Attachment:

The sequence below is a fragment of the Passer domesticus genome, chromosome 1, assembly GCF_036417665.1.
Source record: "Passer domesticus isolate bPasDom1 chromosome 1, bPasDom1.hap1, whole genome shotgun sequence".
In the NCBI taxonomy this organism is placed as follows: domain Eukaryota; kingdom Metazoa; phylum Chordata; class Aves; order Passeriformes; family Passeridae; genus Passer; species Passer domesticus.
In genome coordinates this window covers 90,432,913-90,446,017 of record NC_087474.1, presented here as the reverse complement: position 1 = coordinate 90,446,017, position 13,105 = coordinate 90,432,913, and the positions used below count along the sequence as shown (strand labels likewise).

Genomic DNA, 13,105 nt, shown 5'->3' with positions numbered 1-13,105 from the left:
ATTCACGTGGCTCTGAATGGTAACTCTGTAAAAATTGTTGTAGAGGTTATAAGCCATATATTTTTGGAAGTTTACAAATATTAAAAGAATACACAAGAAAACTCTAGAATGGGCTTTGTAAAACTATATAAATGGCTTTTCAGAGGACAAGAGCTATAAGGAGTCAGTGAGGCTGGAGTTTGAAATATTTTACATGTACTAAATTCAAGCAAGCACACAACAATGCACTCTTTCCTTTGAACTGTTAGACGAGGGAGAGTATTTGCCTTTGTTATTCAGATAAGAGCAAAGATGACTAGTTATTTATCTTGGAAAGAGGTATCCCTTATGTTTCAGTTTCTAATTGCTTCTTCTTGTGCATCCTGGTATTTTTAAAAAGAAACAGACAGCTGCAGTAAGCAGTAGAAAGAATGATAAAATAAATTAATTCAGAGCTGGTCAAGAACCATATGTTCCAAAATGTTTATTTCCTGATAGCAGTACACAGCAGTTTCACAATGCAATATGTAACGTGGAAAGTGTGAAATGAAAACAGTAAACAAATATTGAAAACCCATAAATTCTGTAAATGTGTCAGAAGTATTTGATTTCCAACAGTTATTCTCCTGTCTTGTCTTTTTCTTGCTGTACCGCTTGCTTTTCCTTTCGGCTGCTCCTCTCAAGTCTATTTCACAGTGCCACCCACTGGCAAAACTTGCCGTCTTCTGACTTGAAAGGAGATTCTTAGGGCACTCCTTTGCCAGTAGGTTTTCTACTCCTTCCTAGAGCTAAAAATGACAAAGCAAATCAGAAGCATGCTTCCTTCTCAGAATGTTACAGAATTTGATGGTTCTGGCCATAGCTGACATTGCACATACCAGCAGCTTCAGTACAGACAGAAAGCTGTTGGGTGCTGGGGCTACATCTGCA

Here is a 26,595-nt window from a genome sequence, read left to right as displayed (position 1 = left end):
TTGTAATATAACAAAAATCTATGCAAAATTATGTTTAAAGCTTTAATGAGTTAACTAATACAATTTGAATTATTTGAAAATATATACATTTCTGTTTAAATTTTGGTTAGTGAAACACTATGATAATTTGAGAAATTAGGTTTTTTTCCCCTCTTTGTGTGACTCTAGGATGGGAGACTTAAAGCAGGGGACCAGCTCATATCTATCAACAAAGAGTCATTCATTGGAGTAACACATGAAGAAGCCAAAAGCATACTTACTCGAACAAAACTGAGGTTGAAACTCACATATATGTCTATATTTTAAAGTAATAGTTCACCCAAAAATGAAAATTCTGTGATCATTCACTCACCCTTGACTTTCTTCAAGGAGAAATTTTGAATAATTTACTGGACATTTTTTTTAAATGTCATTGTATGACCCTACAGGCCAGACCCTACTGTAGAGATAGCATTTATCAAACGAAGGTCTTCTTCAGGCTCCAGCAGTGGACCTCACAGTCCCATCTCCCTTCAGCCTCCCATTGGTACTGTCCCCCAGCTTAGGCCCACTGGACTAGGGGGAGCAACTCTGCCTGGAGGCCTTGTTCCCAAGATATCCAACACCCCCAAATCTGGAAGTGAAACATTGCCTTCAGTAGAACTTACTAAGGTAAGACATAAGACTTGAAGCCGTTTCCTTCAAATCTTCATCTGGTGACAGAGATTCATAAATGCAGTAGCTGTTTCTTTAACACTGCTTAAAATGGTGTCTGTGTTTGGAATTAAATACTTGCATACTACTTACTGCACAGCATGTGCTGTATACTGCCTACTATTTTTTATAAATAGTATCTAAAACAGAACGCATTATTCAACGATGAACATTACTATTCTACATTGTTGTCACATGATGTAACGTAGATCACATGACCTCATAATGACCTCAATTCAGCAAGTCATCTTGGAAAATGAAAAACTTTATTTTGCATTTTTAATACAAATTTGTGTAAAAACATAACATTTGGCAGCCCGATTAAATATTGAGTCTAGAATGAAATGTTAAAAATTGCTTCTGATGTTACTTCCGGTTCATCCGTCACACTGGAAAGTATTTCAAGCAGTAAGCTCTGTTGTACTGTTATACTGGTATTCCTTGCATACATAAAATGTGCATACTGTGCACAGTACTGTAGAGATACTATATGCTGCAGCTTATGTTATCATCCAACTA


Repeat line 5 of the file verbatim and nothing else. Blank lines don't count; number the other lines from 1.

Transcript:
Genomic DNA, 13,105 nt, shown 5'->3' with positions numbered 1-13,105 from the left: